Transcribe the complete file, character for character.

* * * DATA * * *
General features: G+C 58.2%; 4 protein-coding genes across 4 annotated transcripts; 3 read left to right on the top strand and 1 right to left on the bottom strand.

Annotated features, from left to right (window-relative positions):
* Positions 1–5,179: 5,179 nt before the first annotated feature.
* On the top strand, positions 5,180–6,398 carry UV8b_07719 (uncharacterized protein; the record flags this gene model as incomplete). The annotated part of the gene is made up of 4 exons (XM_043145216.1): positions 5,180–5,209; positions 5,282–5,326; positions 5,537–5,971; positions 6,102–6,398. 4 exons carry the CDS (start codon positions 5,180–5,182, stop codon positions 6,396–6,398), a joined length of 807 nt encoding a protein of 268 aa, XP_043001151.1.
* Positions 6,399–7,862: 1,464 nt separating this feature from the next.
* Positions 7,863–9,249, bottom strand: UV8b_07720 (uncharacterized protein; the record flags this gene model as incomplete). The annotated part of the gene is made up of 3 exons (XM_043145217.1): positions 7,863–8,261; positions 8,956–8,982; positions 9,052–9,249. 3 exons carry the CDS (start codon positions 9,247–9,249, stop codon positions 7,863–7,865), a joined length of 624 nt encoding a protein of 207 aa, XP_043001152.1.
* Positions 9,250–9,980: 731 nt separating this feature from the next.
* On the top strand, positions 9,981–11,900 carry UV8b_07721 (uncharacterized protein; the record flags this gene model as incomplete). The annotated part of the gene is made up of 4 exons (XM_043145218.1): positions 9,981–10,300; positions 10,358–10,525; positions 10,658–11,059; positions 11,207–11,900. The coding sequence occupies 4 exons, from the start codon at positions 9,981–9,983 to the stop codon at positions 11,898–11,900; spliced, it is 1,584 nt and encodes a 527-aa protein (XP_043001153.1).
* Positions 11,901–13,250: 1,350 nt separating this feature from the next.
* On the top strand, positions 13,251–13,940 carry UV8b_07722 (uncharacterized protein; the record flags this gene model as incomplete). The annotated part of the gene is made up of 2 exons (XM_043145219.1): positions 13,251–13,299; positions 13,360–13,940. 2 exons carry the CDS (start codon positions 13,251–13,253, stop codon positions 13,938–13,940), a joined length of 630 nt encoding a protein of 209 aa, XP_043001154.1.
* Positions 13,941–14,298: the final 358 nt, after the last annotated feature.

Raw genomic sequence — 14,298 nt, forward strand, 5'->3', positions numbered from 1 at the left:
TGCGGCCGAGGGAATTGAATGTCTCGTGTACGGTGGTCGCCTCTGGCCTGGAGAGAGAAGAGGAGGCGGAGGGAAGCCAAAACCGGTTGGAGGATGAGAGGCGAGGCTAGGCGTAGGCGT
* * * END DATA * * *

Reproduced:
General features: G+C 58.2%; 4 protein-coding genes across 4 annotated transcripts; 3 read left to right on the top strand and 1 right to left on the bottom strand.

Annotated features, from left to right (window-relative positions):
* Positions 1–5,179: 5,179 nt before the first annotated feature.
* On the top strand, positions 5,180–6,398 carry UV8b_07719 (uncharacterized protein; the record flags this gene model as incomplete). The annotated part of the gene is made up of 4 exons (XM_043145216.1): positions 5,180–5,209; positions 5,282–5,326; positions 5,537–5,971; positions 6,102–6,398. 4 exons carry the CDS (start codon positions 5,180–5,182, stop codon positions 6,396–6,398), a joined length of 807 nt encoding a protein of 268 aa, XP_043001151.1.
* Positions 6,399–7,862: 1,464 nt separating this feature from the next.
* Positions 7,863–9,249, bottom strand: UV8b_07720 (uncharacterized protein; the record flags this gene model as incomplete). The annotated part of the gene is made up of 3 exons (XM_043145217.1): positions 7,863–8,261; positions 8,956–8,982; positions 9,052–9,249. 3 exons carry the CDS (start codon positions 9,247–9,249, stop codon positions 7,863–7,865), a joined length of 624 nt encoding a protein of 207 aa, XP_043001152.1.
* Positions 9,250–9,980: 731 nt separating this feature from the next.
* On the top strand, positions 9,981–11,900 carry UV8b_07721 (uncharacterized protein; the record flags this gene model as incomplete). The annotated part of the gene is made up of 4 exons (XM_043145218.1): positions 9,981–10,300; positions 10,358–10,525; positions 10,658–11,059; positions 11,207–11,900. The coding sequence occupies 4 exons, from the start codon at positions 9,981–9,983 to the stop codon at positions 11,898–11,900; spliced, it is 1,584 nt and encodes a 527-aa protein (XP_043001153.1).
* Positions 11,901–13,250: 1,350 nt separating this feature from the next.
* On the top strand, positions 13,251–13,940 carry UV8b_07722 (uncharacterized protein; the record flags this gene model as incomplete). The annotated part of the gene is made up of 2 exons (XM_043145219.1): positions 13,251–13,299; positions 13,360–13,940. 2 exons carry the CDS (start codon positions 13,251–13,253, stop codon positions 13,938–13,940), a joined length of 630 nt encoding a protein of 209 aa, XP_043001154.1.
* Positions 13,941–14,298: the final 358 nt, after the last annotated feature.

Raw genomic sequence — 14,298 nt, forward strand, 5'->3', positions numbered from 1 at the left:
TGCGGCCGAGGGAATTGAATGTCTCGTGTACGGTGGTCGCCTCTGGCCTGGAGAGAGAAGAGGAGGCGGAGGGAAGCCAAAACCGGTTGGAGGATGAGAGGCGAGGCTAGGCGTAGGCGT